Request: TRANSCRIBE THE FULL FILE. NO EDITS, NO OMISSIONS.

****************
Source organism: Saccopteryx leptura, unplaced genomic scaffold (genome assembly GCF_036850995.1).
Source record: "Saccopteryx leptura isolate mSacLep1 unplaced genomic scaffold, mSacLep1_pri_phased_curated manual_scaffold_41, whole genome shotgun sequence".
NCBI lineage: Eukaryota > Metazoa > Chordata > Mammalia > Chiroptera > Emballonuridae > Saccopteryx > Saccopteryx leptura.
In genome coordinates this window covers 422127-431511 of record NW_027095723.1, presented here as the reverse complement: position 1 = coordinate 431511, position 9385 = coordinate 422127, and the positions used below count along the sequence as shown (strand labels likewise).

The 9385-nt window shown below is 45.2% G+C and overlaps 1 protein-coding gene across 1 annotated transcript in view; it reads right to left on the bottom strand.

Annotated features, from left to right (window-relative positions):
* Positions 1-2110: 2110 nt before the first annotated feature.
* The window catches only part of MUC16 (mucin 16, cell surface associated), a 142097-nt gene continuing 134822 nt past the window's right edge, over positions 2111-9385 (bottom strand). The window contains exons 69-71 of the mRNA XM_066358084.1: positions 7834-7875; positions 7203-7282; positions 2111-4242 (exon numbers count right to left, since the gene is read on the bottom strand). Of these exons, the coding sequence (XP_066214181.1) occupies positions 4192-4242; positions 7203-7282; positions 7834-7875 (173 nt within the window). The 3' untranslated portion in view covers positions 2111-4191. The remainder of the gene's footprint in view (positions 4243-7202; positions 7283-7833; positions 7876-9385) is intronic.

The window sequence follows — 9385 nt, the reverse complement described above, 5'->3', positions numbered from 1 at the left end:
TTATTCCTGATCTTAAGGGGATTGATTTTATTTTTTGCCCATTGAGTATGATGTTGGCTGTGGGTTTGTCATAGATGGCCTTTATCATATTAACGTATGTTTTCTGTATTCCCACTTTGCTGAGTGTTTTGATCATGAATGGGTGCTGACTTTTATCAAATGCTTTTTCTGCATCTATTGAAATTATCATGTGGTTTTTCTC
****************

Source organism: Saccopteryx leptura, unplaced genomic scaffold (genome assembly GCF_036850995.1).
Source record: "Saccopteryx leptura isolate mSacLep1 unplaced genomic scaffold, mSacLep1_pri_phased_curated manual_scaffold_41, whole genome shotgun sequence".
NCBI lineage: Eukaryota > Metazoa > Chordata > Mammalia > Chiroptera > Emballonuridae > Saccopteryx > Saccopteryx leptura.
In genome coordinates this window covers 422127-431511 of record NW_027095723.1, presented here as the reverse complement: position 1 = coordinate 431511, position 9385 = coordinate 422127, and the positions used below count along the sequence as shown (strand labels likewise).

The 9385-nt window shown below is 45.2% G+C and overlaps 1 protein-coding gene across 1 annotated transcript in view; it reads right to left on the bottom strand.

Annotated features, from left to right (window-relative positions):
* Positions 1-2110: 2110 nt before the first annotated feature.
* The window catches only part of MUC16 (mucin 16, cell surface associated), a 142097-nt gene continuing 134822 nt past the window's right edge, over positions 2111-9385 (bottom strand). The window contains exons 69-71 of the mRNA XM_066358084.1: positions 7834-7875; positions 7203-7282; positions 2111-4242 (exon numbers count right to left, since the gene is read on the bottom strand). Of these exons, the coding sequence (XP_066214181.1) occupies positions 4192-4242; positions 7203-7282; positions 7834-7875 (173 nt within the window). The 3' untranslated portion in view covers positions 2111-4191. The remainder of the gene's footprint in view (positions 4243-7202; positions 7283-7833; positions 7876-9385) is intronic.

The window sequence follows — 9385 nt, the reverse complement described above, 5'->3', positions numbered from 1 at the left end:
TTATTCCTGATCTTAAGGGGATTGATTTTATTTTTTGCCCATTGAGTATGATGTTGGCTGTGGGTTTGTCATAGATGGCCTTTATCATATTAACGTATGTTTTCTGTATTCCCACTTTGCTGAGTGTTTTGATCATGAATGGGTGCTGACTTTTATCAAATGCTTTTTCTGCATCTATTGAAATTATCATGTGGTTTTTCTC